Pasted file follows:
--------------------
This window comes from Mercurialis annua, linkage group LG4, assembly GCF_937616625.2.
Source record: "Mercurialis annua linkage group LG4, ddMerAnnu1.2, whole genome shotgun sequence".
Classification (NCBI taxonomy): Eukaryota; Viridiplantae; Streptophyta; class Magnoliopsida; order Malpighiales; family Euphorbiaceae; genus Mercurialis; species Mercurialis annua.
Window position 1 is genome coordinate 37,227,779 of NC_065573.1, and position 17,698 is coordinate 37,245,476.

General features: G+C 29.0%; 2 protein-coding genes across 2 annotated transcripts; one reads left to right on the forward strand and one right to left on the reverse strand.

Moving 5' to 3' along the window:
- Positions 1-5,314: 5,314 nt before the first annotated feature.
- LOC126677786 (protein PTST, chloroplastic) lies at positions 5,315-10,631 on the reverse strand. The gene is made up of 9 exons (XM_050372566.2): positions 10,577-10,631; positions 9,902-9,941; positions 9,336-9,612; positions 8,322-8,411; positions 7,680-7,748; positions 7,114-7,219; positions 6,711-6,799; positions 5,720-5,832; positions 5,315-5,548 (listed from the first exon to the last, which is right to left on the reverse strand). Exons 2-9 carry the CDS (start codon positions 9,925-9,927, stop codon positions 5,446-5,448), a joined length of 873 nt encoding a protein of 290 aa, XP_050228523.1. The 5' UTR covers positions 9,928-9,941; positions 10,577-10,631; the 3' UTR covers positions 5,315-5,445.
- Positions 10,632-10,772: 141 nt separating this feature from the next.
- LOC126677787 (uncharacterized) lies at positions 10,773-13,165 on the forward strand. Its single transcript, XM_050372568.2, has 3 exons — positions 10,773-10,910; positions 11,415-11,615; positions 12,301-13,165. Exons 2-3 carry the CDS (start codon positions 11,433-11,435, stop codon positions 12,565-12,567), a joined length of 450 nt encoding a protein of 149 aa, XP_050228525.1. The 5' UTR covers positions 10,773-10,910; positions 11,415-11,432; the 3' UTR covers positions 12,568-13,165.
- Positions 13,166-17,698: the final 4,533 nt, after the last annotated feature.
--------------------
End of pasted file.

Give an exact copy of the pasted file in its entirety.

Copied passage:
This window comes from Mercurialis annua, linkage group LG4, assembly GCF_937616625.2.
Source record: "Mercurialis annua linkage group LG4, ddMerAnnu1.2, whole genome shotgun sequence".
Classification (NCBI taxonomy): Eukaryota; Viridiplantae; Streptophyta; class Magnoliopsida; order Malpighiales; family Euphorbiaceae; genus Mercurialis; species Mercurialis annua.
Window position 1 is genome coordinate 37,227,779 of NC_065573.1, and position 17,698 is coordinate 37,245,476.

General features: G+C 29.0%; 2 protein-coding genes across 2 annotated transcripts; one reads left to right on the forward strand and one right to left on the reverse strand.

Moving 5' to 3' along the window:
- Positions 1-5,314: 5,314 nt before the first annotated feature.
- LOC126677786 (protein PTST, chloroplastic) lies at positions 5,315-10,631 on the reverse strand. The gene is made up of 9 exons (XM_050372566.2): positions 10,577-10,631; positions 9,902-9,941; positions 9,336-9,612; positions 8,322-8,411; positions 7,680-7,748; positions 7,114-7,219; positions 6,711-6,799; positions 5,720-5,832; positions 5,315-5,548 (listed from the first exon to the last, which is right to left on the reverse strand). Exons 2-9 carry the CDS (start codon positions 9,925-9,927, stop codon positions 5,446-5,448), a joined length of 873 nt encoding a protein of 290 aa, XP_050228523.1. The 5' UTR covers positions 9,928-9,941; positions 10,577-10,631; the 3' UTR covers positions 5,315-5,445.
- Positions 10,632-10,772: 141 nt separating this feature from the next.
- LOC126677787 (uncharacterized) lies at positions 10,773-13,165 on the forward strand. Its single transcript, XM_050372568.2, has 3 exons — positions 10,773-10,910; positions 11,415-11,615; positions 12,301-13,165. Exons 2-3 carry the CDS (start codon positions 11,433-11,435, stop codon positions 12,565-12,567), a joined length of 450 nt encoding a protein of 149 aa, XP_050228525.1. The 5' UTR covers positions 10,773-10,910; positions 11,415-11,432; the 3' UTR covers positions 12,568-13,165.
- Positions 13,166-17,698: the final 4,533 nt, after the last annotated feature.